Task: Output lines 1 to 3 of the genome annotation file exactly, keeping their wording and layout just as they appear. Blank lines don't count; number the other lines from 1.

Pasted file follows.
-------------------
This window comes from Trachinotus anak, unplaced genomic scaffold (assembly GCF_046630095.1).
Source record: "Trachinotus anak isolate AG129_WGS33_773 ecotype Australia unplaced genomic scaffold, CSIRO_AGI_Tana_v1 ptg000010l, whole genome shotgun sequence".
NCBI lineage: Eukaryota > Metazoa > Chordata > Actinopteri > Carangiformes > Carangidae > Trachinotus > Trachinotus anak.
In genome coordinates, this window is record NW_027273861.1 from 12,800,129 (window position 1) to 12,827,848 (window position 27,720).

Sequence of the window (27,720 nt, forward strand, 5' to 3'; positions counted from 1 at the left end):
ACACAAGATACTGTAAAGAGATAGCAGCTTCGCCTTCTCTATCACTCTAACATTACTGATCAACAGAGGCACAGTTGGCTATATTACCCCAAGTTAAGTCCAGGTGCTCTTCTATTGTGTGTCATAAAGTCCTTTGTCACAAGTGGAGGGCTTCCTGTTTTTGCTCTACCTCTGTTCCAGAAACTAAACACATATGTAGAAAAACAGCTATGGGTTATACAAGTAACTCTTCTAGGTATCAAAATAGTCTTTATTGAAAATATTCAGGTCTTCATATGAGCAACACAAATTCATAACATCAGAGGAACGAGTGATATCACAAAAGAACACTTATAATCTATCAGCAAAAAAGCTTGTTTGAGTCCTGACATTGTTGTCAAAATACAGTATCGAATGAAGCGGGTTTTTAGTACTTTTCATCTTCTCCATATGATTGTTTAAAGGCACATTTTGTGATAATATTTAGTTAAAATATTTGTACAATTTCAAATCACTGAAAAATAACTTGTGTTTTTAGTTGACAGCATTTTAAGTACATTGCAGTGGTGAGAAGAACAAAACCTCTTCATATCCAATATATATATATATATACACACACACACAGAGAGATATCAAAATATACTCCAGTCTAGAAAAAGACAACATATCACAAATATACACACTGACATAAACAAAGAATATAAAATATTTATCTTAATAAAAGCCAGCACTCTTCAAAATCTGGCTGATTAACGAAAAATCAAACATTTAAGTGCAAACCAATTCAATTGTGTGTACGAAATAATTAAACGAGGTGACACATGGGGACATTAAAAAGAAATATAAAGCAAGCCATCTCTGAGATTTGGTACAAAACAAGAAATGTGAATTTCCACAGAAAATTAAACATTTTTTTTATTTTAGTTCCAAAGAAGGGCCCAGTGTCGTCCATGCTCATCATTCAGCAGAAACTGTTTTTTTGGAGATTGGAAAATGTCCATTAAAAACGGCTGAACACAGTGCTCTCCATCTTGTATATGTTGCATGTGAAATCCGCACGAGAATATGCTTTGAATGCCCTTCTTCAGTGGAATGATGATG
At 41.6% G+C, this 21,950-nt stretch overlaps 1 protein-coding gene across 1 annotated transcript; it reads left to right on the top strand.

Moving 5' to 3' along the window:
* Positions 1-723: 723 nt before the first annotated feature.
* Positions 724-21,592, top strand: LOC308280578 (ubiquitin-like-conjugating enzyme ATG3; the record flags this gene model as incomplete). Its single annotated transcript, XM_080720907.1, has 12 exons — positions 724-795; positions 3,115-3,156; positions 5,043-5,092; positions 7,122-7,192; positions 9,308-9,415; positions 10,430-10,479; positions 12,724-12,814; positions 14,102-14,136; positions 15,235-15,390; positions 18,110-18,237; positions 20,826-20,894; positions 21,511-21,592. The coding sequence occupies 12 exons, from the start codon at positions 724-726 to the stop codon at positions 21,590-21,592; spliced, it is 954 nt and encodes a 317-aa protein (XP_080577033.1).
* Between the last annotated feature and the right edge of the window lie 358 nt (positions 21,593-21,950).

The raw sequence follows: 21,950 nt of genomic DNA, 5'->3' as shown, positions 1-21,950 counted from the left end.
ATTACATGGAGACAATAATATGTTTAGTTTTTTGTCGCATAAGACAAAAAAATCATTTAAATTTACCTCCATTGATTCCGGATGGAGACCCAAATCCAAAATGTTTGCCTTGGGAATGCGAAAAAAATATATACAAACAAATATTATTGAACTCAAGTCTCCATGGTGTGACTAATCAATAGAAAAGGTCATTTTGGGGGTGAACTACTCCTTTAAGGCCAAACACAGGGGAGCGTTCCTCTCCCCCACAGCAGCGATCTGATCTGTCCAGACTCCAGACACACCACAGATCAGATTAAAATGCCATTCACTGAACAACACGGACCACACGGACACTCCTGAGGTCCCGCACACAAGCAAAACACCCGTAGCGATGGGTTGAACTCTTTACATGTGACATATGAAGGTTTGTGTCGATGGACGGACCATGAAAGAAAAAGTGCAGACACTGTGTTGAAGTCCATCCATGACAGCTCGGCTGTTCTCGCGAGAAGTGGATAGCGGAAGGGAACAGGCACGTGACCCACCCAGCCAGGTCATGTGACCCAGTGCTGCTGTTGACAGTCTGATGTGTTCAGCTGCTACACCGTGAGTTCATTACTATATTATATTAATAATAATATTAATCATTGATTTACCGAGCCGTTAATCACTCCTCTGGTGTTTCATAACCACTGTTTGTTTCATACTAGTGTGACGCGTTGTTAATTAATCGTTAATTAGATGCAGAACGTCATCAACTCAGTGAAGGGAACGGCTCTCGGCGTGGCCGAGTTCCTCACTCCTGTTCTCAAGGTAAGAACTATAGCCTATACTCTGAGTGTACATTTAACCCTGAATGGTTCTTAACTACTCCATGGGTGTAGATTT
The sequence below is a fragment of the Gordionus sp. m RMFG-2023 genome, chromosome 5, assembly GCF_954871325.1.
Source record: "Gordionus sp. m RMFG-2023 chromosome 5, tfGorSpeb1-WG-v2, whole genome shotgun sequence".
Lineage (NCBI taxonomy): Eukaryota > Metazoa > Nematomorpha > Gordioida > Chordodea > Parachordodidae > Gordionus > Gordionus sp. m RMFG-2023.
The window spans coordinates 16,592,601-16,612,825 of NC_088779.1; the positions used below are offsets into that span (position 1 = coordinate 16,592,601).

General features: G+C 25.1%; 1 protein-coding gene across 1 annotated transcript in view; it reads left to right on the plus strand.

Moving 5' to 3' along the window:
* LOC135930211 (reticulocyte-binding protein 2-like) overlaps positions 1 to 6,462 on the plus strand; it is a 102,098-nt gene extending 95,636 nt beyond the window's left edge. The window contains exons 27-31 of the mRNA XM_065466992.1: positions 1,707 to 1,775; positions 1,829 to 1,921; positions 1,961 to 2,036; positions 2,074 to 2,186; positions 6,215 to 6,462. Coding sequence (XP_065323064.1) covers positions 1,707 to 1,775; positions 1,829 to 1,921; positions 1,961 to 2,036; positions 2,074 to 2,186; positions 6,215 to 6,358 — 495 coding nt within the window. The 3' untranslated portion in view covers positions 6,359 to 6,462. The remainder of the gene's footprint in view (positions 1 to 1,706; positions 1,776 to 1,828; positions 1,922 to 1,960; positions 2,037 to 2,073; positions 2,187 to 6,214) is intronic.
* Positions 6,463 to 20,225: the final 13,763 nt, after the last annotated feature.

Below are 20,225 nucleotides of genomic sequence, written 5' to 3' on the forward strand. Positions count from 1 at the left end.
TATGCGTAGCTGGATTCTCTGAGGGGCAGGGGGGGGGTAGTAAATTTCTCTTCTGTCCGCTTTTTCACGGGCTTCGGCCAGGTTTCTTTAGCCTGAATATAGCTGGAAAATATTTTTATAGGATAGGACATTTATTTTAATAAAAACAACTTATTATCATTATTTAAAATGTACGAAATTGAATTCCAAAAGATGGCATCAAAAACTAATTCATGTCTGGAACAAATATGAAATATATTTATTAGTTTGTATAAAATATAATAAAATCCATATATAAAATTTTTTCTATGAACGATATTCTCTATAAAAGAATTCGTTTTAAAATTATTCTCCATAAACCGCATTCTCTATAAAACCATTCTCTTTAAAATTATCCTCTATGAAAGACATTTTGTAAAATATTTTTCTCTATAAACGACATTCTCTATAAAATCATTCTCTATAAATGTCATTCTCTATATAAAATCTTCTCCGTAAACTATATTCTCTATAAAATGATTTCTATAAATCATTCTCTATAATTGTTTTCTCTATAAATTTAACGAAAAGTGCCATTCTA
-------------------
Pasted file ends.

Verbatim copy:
This window comes from Trachinotus anak, unplaced genomic scaffold (assembly GCF_046630095.1).
Source record: "Trachinotus anak isolate AG129_WGS33_773 ecotype Australia unplaced genomic scaffold, CSIRO_AGI_Tana_v1 ptg000010l, whole genome shotgun sequence".
NCBI lineage: Eukaryota > Metazoa > Chordata > Actinopteri > Carangiformes > Carangidae > Trachinotus > Trachinotus anak.